The Dangers of Tattoo: A Cancer-Like Reaction was Seen in a Woman's Lymph Nodes

Khryss | Published 2017-10-22 12:33

Warning: gross picture ahead.

All tattoos come with great risks. Yes, they may be cool to look at, but it could lead to complications if not done properly.

It all starts with a design and a sterile equipment. (P.S. DON'T FORGET TO SHAVE) Then, when you're ready, that's when the magic happens. After that, you're not the same person anymore--a part of you is not the same anymore. Well, at least a patch of your skin.

However, sometimes things don't go very well--you get hypersensitive on that particular area or oops! you're allergic to the ink or something along the way is so unsanitary that it led you to unwanted infections.

Now, if all of those sound really bad to you, better prepare yourself for you're about to read worse: A lady had her tattoo for fifteen years already; but just recently, she noticed some bumps in both of her armpits two weeks before visiting a clinic in Royal Prince Alfred Hospital in Sydney. These symptoms are common of lymphoma. However, when the doctors examined her, she didn’t show any other signs of lymphoma like fevers, weight loss, itching, and excessive sweating.

The doctors also noticed a number of lumps that stretches to up to 1.5 centimetres in diameter. And when the they removed the lumps, what they found surprised them. They got macrophages--immune cells that recognize, engulf and destroy target cells--full of black pigments from the tattoo!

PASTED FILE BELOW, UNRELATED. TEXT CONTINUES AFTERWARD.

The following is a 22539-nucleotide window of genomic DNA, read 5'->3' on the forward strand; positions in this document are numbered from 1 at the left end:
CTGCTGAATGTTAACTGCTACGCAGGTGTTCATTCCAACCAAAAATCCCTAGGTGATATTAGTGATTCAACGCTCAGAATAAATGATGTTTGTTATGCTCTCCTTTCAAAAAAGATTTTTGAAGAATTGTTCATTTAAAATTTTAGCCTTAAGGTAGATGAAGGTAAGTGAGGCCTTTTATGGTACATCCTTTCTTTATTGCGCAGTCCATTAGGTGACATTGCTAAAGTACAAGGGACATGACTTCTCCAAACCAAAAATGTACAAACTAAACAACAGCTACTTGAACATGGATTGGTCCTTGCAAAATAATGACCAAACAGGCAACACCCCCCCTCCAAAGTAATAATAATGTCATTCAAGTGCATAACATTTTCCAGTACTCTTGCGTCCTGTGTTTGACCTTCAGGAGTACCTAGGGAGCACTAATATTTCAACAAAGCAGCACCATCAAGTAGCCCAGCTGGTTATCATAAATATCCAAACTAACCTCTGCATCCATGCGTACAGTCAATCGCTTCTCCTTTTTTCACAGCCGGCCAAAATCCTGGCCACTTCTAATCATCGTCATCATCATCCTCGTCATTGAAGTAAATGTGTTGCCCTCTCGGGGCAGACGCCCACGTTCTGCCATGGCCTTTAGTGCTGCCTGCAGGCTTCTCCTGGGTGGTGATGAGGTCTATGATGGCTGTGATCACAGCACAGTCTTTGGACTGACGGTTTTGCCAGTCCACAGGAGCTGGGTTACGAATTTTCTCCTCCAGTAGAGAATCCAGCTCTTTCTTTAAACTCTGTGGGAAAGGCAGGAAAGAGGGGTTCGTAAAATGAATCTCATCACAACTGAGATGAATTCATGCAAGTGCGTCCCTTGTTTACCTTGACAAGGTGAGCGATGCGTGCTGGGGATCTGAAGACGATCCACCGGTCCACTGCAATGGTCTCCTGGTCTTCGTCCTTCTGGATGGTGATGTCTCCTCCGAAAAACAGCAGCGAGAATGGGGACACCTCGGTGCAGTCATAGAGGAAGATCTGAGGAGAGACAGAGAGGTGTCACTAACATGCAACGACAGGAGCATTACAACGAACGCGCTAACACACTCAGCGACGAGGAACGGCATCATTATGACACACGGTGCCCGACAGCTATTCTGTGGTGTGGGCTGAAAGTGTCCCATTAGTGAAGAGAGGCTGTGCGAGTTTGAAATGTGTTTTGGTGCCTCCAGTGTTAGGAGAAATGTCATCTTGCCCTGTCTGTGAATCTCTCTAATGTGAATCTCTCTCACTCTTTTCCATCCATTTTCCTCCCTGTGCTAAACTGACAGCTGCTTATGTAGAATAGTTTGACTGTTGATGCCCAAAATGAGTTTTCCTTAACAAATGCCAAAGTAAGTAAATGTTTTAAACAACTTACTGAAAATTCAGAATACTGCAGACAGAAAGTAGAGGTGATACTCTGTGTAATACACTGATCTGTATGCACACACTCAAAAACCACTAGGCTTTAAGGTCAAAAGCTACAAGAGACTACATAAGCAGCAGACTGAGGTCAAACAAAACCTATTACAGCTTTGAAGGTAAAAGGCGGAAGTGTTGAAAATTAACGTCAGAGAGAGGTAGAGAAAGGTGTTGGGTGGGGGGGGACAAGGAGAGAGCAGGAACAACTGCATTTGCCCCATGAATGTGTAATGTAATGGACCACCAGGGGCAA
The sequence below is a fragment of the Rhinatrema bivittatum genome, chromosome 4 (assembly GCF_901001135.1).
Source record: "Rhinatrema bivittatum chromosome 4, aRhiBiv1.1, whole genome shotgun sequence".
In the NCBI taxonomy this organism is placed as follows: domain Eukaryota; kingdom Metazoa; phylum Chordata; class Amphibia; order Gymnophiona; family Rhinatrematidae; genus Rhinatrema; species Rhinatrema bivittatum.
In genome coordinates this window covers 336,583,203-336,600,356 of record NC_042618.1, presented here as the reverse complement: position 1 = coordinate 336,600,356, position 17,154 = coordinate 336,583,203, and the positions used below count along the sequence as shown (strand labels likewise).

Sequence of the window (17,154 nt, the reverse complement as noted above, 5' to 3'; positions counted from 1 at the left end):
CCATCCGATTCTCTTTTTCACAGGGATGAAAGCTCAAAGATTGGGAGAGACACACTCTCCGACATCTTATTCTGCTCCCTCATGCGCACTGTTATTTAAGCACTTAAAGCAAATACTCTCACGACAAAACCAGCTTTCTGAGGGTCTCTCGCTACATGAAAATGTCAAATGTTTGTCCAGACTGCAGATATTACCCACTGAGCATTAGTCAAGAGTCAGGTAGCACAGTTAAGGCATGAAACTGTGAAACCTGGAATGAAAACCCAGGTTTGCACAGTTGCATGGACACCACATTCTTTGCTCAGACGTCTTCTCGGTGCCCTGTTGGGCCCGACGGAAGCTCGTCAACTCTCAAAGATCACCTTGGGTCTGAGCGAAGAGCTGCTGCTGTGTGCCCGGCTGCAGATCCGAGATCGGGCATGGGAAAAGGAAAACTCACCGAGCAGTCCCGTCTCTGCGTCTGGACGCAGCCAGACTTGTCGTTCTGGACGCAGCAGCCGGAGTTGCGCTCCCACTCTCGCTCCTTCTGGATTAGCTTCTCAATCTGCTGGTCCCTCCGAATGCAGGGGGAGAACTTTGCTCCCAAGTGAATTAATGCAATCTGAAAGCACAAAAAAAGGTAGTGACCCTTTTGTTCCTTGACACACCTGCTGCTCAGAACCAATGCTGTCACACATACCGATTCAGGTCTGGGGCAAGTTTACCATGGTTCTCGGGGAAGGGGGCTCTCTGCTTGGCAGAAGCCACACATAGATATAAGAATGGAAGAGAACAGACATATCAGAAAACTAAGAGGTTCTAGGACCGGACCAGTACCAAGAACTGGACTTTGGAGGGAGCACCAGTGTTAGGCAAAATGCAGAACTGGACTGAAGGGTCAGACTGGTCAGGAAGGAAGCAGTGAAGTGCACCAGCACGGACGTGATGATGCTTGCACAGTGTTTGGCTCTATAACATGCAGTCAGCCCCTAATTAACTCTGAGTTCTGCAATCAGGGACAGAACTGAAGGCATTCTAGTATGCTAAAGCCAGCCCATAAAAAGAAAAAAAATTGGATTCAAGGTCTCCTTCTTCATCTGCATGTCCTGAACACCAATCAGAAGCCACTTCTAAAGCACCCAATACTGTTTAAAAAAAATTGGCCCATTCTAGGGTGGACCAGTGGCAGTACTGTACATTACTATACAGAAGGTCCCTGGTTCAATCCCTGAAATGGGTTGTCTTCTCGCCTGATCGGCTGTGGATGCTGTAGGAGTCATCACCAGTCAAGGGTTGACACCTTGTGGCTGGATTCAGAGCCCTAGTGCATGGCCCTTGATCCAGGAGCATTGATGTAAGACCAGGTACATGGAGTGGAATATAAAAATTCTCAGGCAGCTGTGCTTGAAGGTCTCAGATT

"To the best of our knowledge, the PET-CT findings of markedly glucose-avid nodes in multiple areas have not previously been described. This feature in combination with the clinical findings mimicked lymphoma," the doctors wrote in their paper.

There have actually been similar cases of people whose tattoos have mimicked the symptoms of lymphoma--but of the skin. "The case we describe is unique in that there was no skin reaction, only granulomatous change within the lymph nodes. In addition, no cutaneous, pulmonary, or systemic symptoms were observed to suggest systemic sarcoidosis," the doctors wrote. "We believe that this case highlights the importance of a careful tattoo history and physical examination."

Guess we all know what the moral of this story is.

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